The country has a good network of youth hostels of uneven quality. They are sometimes very well maintained, sometimes not at all, but in most cases, they repair properly and sometimes better than some small hotels. Housed in modern buildings, they are made up of dormitories and private rooms and offer rather basic comfort. If the rooms are well maintained, it is often in the common showers and toilets that the cleanliness leaves something to be desired … Youth hostels are generally frequented by sports clubs on the move.
Algeria has a wide range of food. You will find a variety of delicious food; you can find typical Algerian food with its variation depending on the region. Algeria is a big country, so you will find many specialties of food from the west to the east and from the north to the south; the north part itself has various dishes each belongs to a certain region. The famous dish in Algeria is Couscous (even Couscous has a different way to prepare it according to the region; the Couscous of the center Algiers is different from the one of the Berber regions, or even from the southern Couscous.
Besides, you find many local restaurants, as well as international restaurants. Chinese, Indian, Turkish, and other international restaurants such as Mc Donald’s, Burger King, and others, so don’t worry, you will not be starving in Algeria, and your tummy will be delighted by tasty local dishes.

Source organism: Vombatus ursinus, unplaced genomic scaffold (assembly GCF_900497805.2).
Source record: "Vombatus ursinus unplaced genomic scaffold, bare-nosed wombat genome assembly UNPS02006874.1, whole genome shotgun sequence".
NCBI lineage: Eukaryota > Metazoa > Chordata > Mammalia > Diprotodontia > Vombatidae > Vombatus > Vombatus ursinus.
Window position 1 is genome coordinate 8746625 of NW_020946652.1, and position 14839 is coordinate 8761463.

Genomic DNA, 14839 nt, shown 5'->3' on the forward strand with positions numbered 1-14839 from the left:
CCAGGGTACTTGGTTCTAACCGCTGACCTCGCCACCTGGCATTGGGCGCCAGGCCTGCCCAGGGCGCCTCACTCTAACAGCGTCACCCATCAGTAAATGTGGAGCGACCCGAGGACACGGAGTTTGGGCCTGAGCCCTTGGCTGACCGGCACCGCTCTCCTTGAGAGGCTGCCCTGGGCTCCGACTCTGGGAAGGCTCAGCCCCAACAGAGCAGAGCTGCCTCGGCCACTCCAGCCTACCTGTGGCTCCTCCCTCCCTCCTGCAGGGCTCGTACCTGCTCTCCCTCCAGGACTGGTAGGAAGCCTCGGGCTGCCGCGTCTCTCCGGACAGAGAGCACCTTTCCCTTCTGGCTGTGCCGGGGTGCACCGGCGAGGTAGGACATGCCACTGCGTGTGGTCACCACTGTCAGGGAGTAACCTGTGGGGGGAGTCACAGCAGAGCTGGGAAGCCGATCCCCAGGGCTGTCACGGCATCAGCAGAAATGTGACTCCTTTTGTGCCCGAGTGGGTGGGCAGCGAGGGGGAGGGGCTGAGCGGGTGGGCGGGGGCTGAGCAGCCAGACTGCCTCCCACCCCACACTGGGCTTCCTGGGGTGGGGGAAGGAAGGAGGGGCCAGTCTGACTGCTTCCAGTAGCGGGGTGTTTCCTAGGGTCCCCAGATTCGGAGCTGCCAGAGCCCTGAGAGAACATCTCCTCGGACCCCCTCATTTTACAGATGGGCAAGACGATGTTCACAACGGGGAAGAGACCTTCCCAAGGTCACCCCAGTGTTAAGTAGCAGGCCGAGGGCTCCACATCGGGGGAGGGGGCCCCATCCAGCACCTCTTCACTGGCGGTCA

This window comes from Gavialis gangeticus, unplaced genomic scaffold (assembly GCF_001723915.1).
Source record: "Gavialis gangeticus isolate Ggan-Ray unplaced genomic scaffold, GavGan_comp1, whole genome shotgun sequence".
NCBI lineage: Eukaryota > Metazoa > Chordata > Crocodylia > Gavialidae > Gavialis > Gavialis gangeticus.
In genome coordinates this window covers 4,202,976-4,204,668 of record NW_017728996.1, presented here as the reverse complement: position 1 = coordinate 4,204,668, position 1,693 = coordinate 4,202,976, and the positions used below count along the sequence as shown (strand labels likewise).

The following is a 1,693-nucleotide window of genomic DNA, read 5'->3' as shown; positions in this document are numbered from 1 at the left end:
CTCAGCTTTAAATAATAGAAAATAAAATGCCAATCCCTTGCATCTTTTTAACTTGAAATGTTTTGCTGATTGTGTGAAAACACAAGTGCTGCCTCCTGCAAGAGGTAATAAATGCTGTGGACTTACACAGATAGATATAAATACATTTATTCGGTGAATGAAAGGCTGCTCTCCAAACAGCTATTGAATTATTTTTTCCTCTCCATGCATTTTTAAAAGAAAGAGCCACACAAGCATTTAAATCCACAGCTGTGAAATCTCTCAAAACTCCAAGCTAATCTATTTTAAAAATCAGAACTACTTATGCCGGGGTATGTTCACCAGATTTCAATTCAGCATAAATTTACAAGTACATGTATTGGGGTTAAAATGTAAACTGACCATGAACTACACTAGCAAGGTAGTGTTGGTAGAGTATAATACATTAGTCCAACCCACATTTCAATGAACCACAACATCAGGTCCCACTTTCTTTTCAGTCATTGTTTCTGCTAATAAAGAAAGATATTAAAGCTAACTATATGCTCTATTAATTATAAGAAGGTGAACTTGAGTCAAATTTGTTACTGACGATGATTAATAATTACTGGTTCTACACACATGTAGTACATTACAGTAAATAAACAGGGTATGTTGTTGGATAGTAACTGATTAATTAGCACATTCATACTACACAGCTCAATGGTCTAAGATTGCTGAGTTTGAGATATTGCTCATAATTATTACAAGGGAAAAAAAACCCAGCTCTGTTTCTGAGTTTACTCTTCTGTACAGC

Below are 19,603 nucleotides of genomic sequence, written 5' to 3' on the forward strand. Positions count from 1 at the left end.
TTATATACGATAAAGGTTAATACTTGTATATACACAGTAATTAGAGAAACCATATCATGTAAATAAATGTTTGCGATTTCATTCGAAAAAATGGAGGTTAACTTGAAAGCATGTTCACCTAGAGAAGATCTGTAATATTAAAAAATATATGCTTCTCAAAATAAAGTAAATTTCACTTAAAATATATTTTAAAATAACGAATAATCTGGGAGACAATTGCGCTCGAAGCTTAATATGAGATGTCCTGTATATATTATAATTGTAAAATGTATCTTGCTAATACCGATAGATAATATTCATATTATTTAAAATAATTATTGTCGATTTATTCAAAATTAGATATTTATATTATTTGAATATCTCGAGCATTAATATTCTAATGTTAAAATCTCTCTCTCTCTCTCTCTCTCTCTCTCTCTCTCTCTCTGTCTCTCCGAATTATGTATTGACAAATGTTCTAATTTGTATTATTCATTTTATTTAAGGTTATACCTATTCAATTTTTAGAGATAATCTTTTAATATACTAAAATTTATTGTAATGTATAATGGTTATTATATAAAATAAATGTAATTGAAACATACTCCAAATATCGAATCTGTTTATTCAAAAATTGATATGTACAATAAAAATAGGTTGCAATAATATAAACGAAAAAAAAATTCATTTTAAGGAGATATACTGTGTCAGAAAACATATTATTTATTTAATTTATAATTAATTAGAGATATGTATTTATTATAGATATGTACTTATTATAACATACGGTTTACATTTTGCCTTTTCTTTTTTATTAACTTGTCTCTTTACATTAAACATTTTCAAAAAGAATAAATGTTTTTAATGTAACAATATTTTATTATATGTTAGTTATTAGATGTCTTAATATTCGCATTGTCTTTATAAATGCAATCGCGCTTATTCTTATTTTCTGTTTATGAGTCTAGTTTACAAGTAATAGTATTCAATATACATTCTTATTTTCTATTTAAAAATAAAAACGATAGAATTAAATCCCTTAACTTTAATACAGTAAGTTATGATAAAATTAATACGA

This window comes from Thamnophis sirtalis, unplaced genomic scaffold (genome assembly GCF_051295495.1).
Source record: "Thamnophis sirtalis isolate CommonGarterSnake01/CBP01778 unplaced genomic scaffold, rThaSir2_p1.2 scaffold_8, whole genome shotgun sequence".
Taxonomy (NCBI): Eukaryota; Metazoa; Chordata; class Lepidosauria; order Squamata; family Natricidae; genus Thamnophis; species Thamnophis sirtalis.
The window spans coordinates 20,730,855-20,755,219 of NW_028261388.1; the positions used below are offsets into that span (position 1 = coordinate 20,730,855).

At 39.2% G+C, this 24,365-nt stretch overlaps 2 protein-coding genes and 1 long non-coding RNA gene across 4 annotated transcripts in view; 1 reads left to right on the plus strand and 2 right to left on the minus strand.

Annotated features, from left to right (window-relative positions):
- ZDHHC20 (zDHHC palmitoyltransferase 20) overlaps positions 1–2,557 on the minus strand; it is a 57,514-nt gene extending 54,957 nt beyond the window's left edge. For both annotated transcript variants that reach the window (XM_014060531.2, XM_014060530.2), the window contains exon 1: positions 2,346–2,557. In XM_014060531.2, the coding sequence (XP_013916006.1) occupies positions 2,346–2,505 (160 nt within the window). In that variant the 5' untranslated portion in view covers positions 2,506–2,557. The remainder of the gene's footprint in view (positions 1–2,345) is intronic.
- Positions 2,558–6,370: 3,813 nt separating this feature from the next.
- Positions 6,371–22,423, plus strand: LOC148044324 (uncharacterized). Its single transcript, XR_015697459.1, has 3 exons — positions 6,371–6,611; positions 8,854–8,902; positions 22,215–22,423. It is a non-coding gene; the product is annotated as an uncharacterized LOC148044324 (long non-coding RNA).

Algeria travel tips concerning transportation
8. How to move around in Algeria
If you want to travel inside Algeria and discover the other cities than the capital city Algiers. You have different options;
Algeria has many airports and aerodromes for domestic flights. The cities served are Algiers, Annaba, Batna, Bechar, Bejaïa, Biskra, Constantine, Ghardaïa, Hassi Messaoud, Illizi, In Salah, Oran, Ouargla, Tamanrasset, Timimoun, and Tlemcen.
At the level of national connections by boat, there is now every summer, a ferry that connects Algiers and Bejaia (eastern city). A good plan to take a trip at sea and have a breathtaking view of the coasts.
The Algerian rail network has nearly 4,000 km of tracks.